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At 01 March 2019, after just over one year's medical leave,
Simon's law practice will re-open. Whoo-hoo ....!
- 12 February 2019

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Pleadings - Must Allege Issues Fully

Holmes v. Hatch Ltd. (Ont CA, 2017)

In this case the Court of Appeal reiterated and applied the pleadings principle that all issues to be advanced by a party must be set out in the pleadings so as to give adequate notice of the issue to the other parties:
[7] The law assumes that the parties’ pleadings properly delineate all relevant claims in dispute and define the issues. In Rodaro v. Royal Bank (2002), 2002 CanLII 41834 (ON CA), 59 O.R. (3d) 74 (C.A.), at para. 60, this court described the operative principle in this fashion:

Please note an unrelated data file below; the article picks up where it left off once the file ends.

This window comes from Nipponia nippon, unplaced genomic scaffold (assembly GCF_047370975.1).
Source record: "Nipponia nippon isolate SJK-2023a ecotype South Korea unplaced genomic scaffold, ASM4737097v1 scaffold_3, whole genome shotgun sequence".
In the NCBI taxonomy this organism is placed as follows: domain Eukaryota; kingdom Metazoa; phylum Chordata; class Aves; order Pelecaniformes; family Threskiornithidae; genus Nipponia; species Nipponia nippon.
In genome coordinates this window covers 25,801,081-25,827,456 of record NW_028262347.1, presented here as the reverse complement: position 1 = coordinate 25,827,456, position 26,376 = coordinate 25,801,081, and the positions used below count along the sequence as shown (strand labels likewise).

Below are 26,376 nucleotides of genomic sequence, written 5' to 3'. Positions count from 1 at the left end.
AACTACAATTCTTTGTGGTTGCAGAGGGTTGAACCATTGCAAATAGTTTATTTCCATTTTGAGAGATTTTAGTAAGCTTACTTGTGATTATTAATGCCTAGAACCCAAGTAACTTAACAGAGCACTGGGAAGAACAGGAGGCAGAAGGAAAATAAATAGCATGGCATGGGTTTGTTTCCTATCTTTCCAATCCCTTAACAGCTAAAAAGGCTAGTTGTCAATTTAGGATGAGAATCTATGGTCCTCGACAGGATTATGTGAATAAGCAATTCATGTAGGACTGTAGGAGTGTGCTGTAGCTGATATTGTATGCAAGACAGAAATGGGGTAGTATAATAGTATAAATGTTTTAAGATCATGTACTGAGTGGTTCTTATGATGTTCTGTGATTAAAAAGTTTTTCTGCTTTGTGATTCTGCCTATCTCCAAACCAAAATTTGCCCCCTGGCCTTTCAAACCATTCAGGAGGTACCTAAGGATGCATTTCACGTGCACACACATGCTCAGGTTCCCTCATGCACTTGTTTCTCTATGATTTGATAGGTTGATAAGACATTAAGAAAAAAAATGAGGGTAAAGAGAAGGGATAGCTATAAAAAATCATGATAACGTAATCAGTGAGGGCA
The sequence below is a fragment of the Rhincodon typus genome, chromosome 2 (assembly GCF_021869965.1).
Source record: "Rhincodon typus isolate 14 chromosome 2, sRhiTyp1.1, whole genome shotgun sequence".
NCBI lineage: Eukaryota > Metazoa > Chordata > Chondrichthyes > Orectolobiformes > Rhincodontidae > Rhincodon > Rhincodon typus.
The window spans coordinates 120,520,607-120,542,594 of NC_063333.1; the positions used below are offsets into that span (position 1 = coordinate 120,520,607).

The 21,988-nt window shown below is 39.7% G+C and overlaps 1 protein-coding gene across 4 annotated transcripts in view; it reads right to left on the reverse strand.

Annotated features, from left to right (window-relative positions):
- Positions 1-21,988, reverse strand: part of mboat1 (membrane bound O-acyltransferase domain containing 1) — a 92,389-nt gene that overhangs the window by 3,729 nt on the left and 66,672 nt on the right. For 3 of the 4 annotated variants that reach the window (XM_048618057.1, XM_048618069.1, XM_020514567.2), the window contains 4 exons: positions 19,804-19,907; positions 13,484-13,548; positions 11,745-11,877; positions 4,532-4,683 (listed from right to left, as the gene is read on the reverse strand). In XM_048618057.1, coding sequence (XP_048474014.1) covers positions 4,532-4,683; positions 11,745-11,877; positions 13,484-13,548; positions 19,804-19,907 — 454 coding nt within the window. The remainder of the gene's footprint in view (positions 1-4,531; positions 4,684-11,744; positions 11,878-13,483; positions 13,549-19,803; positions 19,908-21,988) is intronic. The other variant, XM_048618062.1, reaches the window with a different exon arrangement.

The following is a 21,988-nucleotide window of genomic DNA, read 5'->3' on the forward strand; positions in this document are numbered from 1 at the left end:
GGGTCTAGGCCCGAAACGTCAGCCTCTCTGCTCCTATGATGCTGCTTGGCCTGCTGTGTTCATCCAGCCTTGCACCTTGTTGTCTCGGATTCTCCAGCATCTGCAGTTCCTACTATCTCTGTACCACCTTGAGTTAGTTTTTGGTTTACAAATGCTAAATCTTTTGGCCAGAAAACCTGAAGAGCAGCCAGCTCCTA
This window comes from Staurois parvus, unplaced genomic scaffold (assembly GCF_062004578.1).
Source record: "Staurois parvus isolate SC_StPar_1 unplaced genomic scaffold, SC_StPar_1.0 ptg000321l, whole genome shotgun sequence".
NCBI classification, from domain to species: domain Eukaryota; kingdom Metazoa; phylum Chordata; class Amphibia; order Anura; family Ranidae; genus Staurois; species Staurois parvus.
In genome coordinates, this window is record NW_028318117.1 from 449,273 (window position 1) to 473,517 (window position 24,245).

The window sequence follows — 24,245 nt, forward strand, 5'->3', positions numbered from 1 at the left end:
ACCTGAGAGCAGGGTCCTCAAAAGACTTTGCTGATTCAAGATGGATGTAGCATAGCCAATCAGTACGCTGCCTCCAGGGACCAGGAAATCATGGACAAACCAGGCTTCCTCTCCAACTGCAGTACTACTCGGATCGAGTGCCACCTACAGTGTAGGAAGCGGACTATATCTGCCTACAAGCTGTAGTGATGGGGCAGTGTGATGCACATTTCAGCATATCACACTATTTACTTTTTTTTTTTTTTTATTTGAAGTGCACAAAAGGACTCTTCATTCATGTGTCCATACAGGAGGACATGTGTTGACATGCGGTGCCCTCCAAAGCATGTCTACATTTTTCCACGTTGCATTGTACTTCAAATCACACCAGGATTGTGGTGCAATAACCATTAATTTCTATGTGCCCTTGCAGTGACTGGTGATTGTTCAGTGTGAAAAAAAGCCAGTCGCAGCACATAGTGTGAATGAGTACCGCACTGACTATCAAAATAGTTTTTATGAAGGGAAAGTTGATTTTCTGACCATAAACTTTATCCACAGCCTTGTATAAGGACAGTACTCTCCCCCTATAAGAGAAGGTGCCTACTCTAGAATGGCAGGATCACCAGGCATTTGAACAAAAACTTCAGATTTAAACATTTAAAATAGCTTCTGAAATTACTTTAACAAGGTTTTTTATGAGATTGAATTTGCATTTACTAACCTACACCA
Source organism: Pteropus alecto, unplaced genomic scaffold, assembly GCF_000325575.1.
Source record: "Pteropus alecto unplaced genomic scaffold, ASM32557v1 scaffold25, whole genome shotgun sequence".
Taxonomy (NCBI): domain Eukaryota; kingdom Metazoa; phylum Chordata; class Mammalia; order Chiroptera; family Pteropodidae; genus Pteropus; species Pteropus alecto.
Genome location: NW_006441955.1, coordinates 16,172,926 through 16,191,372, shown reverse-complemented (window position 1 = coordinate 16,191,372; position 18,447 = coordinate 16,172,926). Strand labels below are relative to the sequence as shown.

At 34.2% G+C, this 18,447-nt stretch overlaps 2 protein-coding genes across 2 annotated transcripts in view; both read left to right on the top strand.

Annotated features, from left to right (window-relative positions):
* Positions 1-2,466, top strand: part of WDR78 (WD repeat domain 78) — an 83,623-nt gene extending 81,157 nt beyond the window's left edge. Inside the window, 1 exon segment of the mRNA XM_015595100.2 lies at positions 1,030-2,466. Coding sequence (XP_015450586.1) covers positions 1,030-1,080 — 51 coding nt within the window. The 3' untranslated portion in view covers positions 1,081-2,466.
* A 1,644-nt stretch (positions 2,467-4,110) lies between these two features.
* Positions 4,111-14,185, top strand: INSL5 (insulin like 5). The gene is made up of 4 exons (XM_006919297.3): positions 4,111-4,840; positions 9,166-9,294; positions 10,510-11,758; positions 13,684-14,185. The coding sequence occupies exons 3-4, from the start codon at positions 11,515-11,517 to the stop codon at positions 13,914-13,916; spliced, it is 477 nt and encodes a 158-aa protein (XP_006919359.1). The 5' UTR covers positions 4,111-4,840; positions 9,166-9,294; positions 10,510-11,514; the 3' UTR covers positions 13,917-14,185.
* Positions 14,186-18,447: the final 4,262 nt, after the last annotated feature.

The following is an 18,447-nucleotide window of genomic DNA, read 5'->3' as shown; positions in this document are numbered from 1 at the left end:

It is fundamental to the litigation process that lawsuits be decided within the boundaries of the pleadings. As Labrosse J.A. said in 460635 Ontario Ltd. v. 1002953 Ontario Inc., 1999 CanLII 789 (ON CA), [1999] O.J. No. 4071 (Ont. C.A.), at para. 9:
The parties to a legal suit are entitled to have a resolution of their differences on the basis of the issues joined in the pleadings. A finding of liability and resulting damages against the defendant on a basis that was not pleaded in the statement of claim cannot stand. It deprives the defendant of the opportunity to address that issue in the evidence at trial.
See also A-C-H International Inc. v. Royal Bank (2005), 2005 CanLII 17769 (ON CA), 197 O.A.C. 227; Labatt Brewing Co. v. NHL Enterprises Canada L.P., 2011 ONCA 511 (CanLII), 106 O.R. (3d) 677.

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